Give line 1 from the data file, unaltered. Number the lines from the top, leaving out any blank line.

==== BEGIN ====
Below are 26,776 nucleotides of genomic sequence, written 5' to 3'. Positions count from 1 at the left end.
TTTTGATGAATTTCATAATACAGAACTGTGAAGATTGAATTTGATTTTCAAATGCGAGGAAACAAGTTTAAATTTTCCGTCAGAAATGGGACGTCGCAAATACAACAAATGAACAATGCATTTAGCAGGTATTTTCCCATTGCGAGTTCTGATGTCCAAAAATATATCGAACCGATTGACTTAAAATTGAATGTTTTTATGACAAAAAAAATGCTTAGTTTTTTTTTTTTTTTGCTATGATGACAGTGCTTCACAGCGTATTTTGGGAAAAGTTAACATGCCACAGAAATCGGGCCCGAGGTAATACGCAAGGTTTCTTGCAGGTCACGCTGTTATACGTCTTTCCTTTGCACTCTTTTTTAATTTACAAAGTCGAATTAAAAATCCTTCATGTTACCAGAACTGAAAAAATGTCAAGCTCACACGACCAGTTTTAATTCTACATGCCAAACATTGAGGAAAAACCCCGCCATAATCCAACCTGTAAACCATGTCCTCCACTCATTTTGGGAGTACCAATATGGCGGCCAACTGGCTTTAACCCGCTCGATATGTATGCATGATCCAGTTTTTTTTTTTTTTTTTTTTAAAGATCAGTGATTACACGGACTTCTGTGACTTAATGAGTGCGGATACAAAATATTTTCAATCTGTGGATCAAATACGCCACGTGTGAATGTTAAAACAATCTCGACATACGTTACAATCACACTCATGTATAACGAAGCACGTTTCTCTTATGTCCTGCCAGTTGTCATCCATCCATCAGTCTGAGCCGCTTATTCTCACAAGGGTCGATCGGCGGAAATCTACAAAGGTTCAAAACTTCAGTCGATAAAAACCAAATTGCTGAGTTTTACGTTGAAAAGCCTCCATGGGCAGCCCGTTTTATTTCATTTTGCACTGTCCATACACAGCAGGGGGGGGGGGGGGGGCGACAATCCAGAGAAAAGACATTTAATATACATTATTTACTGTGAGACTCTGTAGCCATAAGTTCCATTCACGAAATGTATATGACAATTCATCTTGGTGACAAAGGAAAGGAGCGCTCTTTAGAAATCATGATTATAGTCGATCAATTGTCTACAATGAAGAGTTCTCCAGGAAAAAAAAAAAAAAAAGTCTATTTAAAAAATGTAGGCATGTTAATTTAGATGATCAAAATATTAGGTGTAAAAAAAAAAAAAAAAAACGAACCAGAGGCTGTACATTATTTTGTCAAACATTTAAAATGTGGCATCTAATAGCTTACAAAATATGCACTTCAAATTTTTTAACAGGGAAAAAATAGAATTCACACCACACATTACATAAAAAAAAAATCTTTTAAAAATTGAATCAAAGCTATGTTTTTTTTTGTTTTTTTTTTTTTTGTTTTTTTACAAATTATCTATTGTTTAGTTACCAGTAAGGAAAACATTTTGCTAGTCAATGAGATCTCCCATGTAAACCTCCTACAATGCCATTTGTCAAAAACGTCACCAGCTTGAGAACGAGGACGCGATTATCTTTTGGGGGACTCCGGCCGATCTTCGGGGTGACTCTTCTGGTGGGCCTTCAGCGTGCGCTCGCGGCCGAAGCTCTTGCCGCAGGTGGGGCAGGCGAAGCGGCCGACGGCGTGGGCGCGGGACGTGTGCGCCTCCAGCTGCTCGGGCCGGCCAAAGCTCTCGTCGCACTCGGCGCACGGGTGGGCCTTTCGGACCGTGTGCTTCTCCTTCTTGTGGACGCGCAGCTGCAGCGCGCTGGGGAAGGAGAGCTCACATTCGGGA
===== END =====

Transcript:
Below are 26,776 nucleotides of genomic sequence, written 5' to 3'. Positions count from 1 at the left end.